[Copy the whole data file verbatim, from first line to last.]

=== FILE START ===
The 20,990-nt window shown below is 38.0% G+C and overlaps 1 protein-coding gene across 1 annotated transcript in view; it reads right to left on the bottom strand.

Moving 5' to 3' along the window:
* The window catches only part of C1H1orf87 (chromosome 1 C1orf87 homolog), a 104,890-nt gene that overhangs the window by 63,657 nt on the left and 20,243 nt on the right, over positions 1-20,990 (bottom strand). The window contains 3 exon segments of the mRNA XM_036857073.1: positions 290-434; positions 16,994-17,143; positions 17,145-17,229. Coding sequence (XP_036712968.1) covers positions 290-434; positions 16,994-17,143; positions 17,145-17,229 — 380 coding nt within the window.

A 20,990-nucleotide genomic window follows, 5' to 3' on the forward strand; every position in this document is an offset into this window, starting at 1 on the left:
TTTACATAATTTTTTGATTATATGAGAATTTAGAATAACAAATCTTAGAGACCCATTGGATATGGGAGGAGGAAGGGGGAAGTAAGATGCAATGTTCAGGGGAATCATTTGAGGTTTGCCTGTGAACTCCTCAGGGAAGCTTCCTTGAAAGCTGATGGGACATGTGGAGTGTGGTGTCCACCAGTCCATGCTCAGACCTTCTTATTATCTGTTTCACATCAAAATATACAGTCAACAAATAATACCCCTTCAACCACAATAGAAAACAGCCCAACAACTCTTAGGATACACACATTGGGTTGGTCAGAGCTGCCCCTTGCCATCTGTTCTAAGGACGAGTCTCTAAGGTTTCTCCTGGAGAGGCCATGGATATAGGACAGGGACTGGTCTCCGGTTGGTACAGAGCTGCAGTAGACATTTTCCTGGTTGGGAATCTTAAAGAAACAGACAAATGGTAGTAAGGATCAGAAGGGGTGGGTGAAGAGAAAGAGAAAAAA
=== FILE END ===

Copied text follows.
The 20,990-nt window shown below is 38.0% G+C and overlaps 1 protein-coding gene across 1 annotated transcript in view; it reads right to left on the bottom strand.

Moving 5' to 3' along the window:
* The window catches only part of C1H1orf87 (chromosome 1 C1orf87 homolog), a 104,890-nt gene that overhangs the window by 63,657 nt on the left and 20,243 nt on the right, over positions 1-20,990 (bottom strand). The window contains 3 exon segments of the mRNA XM_036857073.1: positions 290-434; positions 16,994-17,143; positions 17,145-17,229. Coding sequence (XP_036712968.1) covers positions 290-434; positions 16,994-17,143; positions 17,145-17,229 — 380 coding nt within the window.

A 20,990-nucleotide genomic window follows, 5' to 3' on the forward strand; every position in this document is an offset into this window, starting at 1 on the left:
TTTACATAATTTTTTGATTATATGAGAATTTAGAATAACAAATCTTAGAGACCCATTGGATATGGGAGGAGGAAGGGGGAAGTAAGATGCAATGTTCAGGGGAATCATTTGAGGTTTGCCTGTGAACTCCTCAGGGAAGCTTCCTTGAAAGCTGATGGGACATGTGGAGTGTGGTGTCCACCAGTCCATGCTCAGACCTTCTTATTATCTGTTTCACATCAAAATATACAGTCAACAAATAATACCCCTTCAACCACAATAGAAAACAGCCCAACAACTCTTAGGATACACACATTGGGTTGGTCAGAGCTGCCCCTTGCCATCTGTTCTAAGGACGAGTCTCTAAGGTTTCTCCTGGAGAGGCCATGGATATAGGACAGGGACTGGTCTCCGGTTGGTACAGAGCTGCAGTAGACATTTTCCTGGTTGGGAATCTTAAAGAAACAGACAAATGGTAGTAAGGATCAGAAGGGGTGGGTGAAGAGAAAGAGAAAAAA